Resident Evil: Revelations

Resident Evil: Revelations

It isn’t often that a portable game can deliver a chilly atmosphere on par with some console games. You’d think the 3½-inch screen would be a serious bottleneck, but Resident Evil: Revelations proves that the 3DS has more than enough horsepower to make it possible.

Set between the events of Resident Evil 4 and 5, Revelations tells the tale of the FBC (the Federal Bioterrorism Commission) and the BSAA (the Bioterrorism Security Assessment Alliance), two organizations investigating the mystery of a terrorist group that unleashed an attack on the sea-borne “aquapolis” Terragrigia. This terrorist group, known as Veltro, is infamous for their reckless attempts to leverage bio-organic weapons (BOWs) to spread their influence and wreak havoc. (That is, when they aren’t busy working on ways to make things stick together. [/fired])

Revelations starts out slowly. Initially, it bears the markings of a traditional Resident Evil game, which is sure to please those who begrudged the series’ recent predisposition toward more action-oriented gameplay. At the start, you’re controlling Jill and her partner Parker through the innards of a deserted cruise ship (the Queen Zenobia) which just so happens to be crawling with BOWs. They’re searching for Chris Redfield and his partner Jessica, both of whom went missing on a previous mission to this ship. The atmosphere is thick, the lighting is impressive, and the visuals are captivating. The ship feels like a floating mansion, and that’s an environment with which the franchise is deeply comfortable.


However, not too far in, the scene quickly shifts to another group in another location, and it isn’t long before you’re jumping between three pairs of individuals, something you’ll be encountering throughout the remainder of the adventure. These other segments are not all survival-horror; some of them are predominantly action, which might peeve RE purists. On the bright side, both groups have their own sets of supplies and ammunition, so wasting all of your stuff during an action segment doesn’t penalize you once you return to the traditional survival-horror stuff.

The game is split into chapters, each of which typically consists of a couple of different subchapters (or missions). It’s sometimes admittedly slightly disorienting leaping back and forth between groups and environments, but it’s also refreshing once you return to a group you were hoping to play further with. While the other characters aren’t bad, it’s Jill and Parker’s struggles aboard the Queen Zenobia which are the most captivating. Fortunately, throughout the adventure, fairly well-done cut scenes with adequate voice acting intersperse the gameplay, helping to keep things consistent and shepherding the story forward.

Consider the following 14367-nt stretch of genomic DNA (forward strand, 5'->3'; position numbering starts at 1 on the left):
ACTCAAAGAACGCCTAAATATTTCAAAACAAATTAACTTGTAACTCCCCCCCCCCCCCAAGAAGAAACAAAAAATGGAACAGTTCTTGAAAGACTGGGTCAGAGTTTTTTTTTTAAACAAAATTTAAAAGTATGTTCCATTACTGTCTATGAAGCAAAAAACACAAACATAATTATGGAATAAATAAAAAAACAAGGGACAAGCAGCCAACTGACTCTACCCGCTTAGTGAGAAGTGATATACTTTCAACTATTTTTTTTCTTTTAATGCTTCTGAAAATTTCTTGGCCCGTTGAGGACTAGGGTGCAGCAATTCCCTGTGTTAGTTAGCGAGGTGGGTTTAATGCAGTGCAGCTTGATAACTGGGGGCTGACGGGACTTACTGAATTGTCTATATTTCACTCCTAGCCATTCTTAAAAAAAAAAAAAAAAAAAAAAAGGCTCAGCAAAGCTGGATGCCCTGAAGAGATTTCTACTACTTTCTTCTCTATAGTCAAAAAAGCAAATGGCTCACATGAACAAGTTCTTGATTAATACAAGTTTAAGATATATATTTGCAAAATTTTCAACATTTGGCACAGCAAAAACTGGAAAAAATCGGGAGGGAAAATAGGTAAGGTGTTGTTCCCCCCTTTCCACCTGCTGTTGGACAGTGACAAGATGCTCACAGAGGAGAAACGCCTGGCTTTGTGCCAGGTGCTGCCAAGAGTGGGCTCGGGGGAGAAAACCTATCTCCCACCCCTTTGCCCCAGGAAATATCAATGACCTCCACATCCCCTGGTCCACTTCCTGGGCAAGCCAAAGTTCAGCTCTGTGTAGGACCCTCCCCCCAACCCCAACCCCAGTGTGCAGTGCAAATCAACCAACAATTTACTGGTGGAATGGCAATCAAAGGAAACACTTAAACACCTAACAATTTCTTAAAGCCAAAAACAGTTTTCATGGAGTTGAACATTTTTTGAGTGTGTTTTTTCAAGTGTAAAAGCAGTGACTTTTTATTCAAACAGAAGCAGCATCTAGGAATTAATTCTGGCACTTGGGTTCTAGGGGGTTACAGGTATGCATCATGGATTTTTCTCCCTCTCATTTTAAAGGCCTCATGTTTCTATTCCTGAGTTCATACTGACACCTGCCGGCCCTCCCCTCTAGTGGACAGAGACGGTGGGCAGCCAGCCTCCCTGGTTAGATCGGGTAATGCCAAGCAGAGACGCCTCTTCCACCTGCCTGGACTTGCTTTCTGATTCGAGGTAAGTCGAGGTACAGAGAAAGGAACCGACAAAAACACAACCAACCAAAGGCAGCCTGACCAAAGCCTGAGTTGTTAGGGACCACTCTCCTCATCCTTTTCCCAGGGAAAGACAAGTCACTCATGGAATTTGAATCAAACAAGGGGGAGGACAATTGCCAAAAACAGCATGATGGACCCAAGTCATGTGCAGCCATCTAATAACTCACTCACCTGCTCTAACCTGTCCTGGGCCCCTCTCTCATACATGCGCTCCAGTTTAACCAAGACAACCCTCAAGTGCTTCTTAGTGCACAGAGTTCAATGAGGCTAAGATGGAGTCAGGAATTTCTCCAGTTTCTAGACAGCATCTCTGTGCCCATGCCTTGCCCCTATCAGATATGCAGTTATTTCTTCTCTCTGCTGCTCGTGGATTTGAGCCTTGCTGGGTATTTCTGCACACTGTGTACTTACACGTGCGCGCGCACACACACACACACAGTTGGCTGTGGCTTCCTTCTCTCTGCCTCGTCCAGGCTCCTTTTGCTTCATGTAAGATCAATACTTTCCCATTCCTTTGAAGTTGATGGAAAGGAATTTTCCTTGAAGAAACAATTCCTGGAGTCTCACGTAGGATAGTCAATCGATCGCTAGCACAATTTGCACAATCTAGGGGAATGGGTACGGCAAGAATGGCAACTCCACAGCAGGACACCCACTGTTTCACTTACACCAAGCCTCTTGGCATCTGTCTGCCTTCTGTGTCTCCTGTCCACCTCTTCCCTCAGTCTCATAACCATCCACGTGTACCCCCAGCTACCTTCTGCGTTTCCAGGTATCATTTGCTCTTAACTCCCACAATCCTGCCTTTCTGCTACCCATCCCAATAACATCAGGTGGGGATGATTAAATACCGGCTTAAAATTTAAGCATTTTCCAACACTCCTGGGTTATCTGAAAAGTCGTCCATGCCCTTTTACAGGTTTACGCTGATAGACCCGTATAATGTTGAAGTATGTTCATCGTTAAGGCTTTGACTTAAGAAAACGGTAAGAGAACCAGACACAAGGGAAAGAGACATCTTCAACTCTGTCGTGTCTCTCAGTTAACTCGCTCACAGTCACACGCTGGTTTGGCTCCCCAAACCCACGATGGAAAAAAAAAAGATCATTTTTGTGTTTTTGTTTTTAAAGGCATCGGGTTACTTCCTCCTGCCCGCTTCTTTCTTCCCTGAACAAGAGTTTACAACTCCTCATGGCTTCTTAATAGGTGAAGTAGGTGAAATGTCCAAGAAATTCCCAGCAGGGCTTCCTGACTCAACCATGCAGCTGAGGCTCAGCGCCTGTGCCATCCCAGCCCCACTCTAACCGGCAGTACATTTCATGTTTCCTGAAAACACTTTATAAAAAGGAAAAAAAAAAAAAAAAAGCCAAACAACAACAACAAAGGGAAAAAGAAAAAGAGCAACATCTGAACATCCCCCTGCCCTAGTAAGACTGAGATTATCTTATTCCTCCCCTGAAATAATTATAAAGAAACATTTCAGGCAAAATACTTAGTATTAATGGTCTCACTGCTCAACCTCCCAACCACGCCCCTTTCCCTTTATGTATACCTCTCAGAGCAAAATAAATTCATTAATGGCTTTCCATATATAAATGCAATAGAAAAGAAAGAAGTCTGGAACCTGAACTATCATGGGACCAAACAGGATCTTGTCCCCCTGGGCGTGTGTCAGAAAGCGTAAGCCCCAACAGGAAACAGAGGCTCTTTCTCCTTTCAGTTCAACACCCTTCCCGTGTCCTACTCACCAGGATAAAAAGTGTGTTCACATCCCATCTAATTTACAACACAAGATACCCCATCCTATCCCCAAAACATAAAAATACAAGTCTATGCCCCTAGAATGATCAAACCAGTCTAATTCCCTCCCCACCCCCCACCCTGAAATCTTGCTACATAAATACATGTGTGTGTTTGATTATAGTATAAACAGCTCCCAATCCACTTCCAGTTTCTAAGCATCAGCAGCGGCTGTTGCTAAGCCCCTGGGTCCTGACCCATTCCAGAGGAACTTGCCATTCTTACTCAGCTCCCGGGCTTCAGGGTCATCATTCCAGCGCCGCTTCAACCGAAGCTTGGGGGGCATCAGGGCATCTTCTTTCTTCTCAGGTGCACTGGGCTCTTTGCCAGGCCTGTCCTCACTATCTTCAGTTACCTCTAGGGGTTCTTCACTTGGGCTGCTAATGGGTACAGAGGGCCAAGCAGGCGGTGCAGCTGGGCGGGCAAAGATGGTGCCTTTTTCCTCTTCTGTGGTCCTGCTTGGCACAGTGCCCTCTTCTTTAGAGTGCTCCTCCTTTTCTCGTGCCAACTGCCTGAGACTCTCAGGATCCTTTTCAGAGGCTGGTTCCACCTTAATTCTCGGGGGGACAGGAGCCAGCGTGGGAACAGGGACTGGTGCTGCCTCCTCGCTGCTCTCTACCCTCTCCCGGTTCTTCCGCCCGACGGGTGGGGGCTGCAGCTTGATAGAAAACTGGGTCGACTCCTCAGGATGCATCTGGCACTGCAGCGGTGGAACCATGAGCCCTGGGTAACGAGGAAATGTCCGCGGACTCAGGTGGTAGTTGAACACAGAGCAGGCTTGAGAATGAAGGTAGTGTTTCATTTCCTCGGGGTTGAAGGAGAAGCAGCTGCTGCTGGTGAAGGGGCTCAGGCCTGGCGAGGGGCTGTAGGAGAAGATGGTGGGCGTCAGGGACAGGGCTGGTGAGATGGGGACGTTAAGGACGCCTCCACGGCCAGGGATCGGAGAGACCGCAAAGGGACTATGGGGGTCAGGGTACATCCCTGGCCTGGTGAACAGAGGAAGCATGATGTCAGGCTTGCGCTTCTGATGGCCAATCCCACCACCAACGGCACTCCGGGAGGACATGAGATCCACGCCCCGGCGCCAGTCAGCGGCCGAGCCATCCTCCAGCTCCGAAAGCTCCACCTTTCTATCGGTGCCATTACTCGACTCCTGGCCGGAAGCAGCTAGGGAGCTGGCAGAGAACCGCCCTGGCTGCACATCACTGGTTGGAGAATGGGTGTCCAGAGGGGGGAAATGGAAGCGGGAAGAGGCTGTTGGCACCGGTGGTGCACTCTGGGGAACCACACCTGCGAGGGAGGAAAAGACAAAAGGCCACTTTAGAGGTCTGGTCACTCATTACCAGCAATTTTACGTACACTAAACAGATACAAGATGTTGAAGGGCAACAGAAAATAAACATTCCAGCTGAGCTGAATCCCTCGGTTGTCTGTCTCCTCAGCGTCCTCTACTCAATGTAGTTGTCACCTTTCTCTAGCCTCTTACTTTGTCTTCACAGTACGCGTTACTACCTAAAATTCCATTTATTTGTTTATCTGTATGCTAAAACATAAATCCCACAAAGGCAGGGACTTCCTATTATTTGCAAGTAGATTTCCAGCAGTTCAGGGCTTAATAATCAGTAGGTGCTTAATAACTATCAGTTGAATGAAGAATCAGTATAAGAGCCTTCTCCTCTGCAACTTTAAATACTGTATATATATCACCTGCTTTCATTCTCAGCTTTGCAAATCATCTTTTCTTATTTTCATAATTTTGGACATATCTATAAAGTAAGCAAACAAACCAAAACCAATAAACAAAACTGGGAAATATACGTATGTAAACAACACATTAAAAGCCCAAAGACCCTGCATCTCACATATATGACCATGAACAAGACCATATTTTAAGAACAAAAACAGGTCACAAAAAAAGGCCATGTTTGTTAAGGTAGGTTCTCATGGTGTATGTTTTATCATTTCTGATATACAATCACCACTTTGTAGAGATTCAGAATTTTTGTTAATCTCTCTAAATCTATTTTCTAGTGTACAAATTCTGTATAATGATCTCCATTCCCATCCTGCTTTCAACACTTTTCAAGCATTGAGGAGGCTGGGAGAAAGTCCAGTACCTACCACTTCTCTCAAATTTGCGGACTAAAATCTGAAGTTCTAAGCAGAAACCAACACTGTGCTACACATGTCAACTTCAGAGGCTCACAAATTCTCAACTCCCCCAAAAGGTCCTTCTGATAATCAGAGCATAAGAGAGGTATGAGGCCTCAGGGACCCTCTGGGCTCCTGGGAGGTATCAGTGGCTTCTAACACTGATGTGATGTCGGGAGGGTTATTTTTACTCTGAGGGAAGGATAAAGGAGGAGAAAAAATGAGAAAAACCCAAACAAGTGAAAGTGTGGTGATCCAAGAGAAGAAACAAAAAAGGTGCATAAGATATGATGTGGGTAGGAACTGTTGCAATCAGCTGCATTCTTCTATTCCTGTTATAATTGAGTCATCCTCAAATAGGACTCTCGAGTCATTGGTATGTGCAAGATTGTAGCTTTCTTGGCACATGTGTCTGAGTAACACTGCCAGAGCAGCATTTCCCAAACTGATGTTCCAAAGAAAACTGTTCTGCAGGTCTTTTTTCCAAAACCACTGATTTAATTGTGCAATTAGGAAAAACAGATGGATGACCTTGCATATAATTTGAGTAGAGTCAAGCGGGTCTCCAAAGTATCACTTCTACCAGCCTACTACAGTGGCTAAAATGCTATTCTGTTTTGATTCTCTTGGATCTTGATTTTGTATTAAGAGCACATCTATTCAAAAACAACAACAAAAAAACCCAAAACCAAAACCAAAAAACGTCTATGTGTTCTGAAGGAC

Returning to the topic of supplies and ammo, it’s certainly limited during the survival-horror segments. It’s easy to get lost in the process of killing everything which moves, a strategy which will eventually find you devoid of any projectile weaponry (there’s nothing worse than slashing a BOW to death). However, there’s also the benefit of painstakingly searching your surroundings for additional supplies, made possible by the Genesis Bioscanner, a device which is able to detect nearby hidden objects and reveal them for pickup. Plus, you can scan the corpses of some creatures, and after so many are scanned, you’ll be rewarded with a supply item.

Look familiar?
Look familiar?

Weapons are also upgradeable using Custom Parts, which are littered about the environments in sometimes inconspicuous locations. These upgrades improve the power, firing rate, stun potential, and other aspects of the various firearms. The upgrades (and weapon swaps) are performed at special ammo box locations conveniently spaced throughout the game.